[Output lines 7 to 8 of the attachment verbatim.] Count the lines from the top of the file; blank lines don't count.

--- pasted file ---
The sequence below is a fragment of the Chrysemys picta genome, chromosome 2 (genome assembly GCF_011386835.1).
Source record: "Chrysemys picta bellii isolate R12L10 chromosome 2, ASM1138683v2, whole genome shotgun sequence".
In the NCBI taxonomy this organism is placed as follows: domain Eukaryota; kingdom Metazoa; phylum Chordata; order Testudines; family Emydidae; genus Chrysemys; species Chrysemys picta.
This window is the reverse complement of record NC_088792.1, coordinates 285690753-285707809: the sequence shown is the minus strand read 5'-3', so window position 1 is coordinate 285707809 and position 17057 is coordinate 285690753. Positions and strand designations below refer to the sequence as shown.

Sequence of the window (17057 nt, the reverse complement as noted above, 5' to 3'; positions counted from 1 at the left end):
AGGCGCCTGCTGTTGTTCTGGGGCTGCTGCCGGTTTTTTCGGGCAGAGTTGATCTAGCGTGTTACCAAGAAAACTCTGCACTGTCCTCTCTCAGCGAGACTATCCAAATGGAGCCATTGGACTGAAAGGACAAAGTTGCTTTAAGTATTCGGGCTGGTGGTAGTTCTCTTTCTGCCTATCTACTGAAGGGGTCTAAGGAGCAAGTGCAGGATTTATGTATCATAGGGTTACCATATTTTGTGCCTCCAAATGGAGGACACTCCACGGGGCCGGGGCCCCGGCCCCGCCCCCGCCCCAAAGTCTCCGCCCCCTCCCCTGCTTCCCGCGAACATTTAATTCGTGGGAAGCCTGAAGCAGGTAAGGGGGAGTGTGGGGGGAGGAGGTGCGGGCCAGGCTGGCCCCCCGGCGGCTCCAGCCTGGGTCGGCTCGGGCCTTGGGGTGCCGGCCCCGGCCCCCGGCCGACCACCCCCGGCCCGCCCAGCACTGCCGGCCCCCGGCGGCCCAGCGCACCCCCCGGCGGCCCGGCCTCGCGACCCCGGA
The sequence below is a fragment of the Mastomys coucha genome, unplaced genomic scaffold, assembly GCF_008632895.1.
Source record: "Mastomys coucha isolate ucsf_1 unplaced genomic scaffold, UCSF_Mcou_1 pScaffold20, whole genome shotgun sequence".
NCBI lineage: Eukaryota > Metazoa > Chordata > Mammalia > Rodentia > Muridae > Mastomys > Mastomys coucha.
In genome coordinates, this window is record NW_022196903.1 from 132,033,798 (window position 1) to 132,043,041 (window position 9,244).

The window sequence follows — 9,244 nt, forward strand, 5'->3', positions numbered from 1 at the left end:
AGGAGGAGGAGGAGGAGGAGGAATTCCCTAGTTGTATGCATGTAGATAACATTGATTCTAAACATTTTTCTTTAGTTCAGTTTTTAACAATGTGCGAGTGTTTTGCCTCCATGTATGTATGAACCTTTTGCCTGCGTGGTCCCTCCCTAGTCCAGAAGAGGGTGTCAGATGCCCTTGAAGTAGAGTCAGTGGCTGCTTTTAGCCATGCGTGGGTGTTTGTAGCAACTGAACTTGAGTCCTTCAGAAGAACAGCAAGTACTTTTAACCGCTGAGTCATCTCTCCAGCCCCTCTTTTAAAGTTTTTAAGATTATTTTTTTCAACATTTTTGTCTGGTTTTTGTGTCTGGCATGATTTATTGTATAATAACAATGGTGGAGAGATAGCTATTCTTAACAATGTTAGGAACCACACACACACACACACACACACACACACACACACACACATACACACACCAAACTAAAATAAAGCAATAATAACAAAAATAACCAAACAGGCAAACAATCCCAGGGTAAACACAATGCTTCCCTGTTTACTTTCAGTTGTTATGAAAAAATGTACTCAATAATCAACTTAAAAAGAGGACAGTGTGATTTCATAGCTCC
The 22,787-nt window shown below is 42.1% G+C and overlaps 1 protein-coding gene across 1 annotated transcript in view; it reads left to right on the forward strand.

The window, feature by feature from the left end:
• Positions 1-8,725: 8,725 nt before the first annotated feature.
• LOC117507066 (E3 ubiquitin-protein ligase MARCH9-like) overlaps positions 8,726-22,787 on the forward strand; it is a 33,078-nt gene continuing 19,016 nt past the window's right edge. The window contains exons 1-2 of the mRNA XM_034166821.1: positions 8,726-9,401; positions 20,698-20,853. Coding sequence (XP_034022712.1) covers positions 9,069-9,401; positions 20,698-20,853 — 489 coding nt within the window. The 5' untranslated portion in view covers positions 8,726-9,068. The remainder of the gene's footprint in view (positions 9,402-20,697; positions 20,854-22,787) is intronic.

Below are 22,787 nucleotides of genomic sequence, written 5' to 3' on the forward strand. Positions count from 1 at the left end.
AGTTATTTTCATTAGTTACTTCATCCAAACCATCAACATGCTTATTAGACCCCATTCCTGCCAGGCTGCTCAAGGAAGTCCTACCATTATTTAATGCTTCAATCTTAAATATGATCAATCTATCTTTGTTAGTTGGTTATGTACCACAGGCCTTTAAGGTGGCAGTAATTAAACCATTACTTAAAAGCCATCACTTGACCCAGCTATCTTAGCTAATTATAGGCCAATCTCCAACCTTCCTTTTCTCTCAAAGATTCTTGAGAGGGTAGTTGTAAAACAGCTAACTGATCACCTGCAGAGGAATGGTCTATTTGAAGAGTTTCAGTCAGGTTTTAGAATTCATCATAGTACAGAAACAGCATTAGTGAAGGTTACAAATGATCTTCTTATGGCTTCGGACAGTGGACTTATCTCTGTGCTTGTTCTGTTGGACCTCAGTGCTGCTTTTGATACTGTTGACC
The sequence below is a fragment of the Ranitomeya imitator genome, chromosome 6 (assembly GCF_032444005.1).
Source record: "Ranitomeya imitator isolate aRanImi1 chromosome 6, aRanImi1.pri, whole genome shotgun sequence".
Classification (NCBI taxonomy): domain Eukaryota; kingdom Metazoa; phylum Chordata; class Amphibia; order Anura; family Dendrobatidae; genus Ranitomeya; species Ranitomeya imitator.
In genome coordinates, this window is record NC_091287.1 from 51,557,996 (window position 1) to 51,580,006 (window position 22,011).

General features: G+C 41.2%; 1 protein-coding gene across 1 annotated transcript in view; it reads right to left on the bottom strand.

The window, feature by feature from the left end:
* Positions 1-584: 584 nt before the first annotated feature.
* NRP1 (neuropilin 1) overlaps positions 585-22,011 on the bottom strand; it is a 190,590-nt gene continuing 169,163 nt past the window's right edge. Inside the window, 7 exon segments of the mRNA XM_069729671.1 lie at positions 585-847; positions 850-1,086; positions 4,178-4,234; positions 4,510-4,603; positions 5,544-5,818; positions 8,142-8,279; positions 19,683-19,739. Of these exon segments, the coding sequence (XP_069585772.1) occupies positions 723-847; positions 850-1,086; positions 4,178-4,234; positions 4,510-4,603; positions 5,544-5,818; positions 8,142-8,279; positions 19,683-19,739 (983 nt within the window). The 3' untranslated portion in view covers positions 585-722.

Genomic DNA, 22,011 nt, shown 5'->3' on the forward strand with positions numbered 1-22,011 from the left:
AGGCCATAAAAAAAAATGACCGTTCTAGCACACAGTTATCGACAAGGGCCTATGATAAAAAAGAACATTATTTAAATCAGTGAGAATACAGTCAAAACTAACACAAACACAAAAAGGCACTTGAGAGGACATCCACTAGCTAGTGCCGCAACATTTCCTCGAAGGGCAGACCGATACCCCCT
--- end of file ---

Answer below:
The sequence below is a fragment of the Mastomys coucha genome, unplaced genomic scaffold, assembly GCF_008632895.1.
Source record: "Mastomys coucha isolate ucsf_1 unplaced genomic scaffold, UCSF_Mcou_1 pScaffold20, whole genome shotgun sequence".